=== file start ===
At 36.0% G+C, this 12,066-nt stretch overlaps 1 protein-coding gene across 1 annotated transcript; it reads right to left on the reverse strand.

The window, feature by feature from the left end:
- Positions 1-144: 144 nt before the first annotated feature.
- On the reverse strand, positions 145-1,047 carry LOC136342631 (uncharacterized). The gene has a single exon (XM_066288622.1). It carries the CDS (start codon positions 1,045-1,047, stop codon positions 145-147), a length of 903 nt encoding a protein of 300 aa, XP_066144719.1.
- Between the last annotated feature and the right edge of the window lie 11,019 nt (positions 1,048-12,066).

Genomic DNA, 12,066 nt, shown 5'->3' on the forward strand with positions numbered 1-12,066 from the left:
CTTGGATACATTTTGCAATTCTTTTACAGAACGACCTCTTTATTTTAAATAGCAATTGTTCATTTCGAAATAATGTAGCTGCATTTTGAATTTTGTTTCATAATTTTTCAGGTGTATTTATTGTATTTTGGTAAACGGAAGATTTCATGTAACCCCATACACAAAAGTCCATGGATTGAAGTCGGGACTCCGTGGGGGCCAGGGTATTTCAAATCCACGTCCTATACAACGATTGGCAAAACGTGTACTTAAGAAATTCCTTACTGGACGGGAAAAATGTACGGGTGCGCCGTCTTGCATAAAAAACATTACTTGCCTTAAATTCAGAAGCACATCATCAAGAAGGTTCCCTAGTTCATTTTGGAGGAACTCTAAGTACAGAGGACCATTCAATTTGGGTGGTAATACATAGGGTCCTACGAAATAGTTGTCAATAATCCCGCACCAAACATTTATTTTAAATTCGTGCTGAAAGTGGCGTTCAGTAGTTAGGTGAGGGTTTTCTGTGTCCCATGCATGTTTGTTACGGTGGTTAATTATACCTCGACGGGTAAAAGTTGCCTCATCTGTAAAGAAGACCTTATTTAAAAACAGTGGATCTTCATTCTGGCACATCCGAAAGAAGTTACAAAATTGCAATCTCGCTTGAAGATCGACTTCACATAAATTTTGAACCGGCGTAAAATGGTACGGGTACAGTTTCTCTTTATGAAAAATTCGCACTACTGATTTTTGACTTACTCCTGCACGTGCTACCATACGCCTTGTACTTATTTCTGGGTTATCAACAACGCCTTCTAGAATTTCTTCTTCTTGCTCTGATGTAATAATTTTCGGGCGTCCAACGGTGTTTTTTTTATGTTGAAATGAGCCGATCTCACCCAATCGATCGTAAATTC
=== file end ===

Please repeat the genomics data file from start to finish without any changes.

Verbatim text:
At 36.0% G+C, this 12,066-nt stretch overlaps 1 protein-coding gene across 1 annotated transcript; it reads right to left on the reverse strand.

The window, feature by feature from the left end:
- Positions 1-144: 144 nt before the first annotated feature.
- On the reverse strand, positions 145-1,047 carry LOC136342631 (uncharacterized). The gene has a single exon (XM_066288622.1). It carries the CDS (start codon positions 1,045-1,047, stop codon positions 145-147), a length of 903 nt encoding a protein of 300 aa, XP_066144719.1.
- Between the last annotated feature and the right edge of the window lie 11,019 nt (positions 1,048-12,066).

Genomic DNA, 12,066 nt, shown 5'->3' on the forward strand with positions numbered 1-12,066 from the left:
CTTGGATACATTTTGCAATTCTTTTACAGAACGACCTCTTTATTTTAAATAGCAATTGTTCATTTCGAAATAATGTAGCTGCATTTTGAATTTTGTTTCATAATTTTTCAGGTGTATTTATTGTATTTTGGTAAACGGAAGATTTCATGTAACCCCATACACAAAAGTCCATGGATTGAAGTCGGGACTCCGTGGGGGCCAGGGTATTTCAAATCCACGTCCTATACAACGATTGGCAAAACGTGTACTTAAGAAATTCCTTACTGGACGGGAAAAATGTACGGGTGCGCCGTCTTGCATAAAAAACATTACTTGCCTTAAATTCAGAAGCACATCATCAAGAAGGTTCCCTAGTTCATTTTGGAGGAACTCTAAGTACAGAGGACCATTCAATTTGGGTGGTAATACATAGGGTCCTACGAAATAGTTGTCAATAATCCCGCACCAAACATTTATTTTAAATTCGTGCTGAAAGTGGCGTTCAGTAGTTAGGTGAGGGTTTTCTGTGTCCCATGCATGTTTGTTACGGTGGTTAATTATACCTCGACGGGTAAAAGTTGCCTCATCTGTAAAGAAGACCTTATTTAAAAACAGTGGATCTTCATTCTGGCACATCCGAAAGAAGTTACAAAATTGCAATCTCGCTTGAAGATCGACTTCACATAAATTTTGAACCGGCGTAAAATGGTACGGGTACAGTTTCTCTTTATGAAAAATTCGCACTACTGATTTTTGACTTACTCCTGCACGTGCTACCATACGCCTTGTACTTATTTCTGGGTTATCAACAACGCCTTCTAGAATTTCTTCTTCTTGCTCTGATGTAATAATTTTCGGGCGTCCAACGGTGTTTTTTTTATGTTGAAATGAGCCGATCTCACCCAATCGATCGTAAATTC